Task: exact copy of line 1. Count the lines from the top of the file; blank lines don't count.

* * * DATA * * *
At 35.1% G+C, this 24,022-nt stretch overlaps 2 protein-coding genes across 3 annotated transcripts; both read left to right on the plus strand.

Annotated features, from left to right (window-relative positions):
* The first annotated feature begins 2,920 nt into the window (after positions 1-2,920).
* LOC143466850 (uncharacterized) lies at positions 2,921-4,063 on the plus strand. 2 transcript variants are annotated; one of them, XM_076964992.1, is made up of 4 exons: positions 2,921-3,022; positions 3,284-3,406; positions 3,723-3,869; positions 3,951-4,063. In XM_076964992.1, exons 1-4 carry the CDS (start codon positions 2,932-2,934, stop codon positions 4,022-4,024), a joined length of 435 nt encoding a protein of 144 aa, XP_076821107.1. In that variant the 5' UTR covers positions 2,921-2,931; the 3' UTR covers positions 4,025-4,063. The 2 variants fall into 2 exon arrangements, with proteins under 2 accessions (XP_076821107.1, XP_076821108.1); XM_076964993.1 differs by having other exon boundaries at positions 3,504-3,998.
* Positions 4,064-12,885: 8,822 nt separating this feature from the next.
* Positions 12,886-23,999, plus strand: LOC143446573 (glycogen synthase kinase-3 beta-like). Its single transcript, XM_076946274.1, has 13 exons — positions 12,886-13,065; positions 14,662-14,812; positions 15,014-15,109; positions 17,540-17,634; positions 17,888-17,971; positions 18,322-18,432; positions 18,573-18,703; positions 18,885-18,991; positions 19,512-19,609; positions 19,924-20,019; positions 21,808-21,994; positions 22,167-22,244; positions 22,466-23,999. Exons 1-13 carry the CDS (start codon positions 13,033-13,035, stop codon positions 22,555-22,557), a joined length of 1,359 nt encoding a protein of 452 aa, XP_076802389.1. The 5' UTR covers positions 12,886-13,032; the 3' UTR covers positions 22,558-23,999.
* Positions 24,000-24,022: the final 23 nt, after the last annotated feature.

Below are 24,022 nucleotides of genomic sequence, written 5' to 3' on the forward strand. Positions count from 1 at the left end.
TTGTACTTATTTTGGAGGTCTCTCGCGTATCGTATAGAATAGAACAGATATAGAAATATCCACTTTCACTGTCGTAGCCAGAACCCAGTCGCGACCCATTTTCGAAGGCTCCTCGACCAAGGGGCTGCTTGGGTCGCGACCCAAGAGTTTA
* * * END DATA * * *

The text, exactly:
At 35.1% G+C, this 24,022-nt stretch overlaps 2 protein-coding genes across 3 annotated transcripts; both read left to right on the plus strand.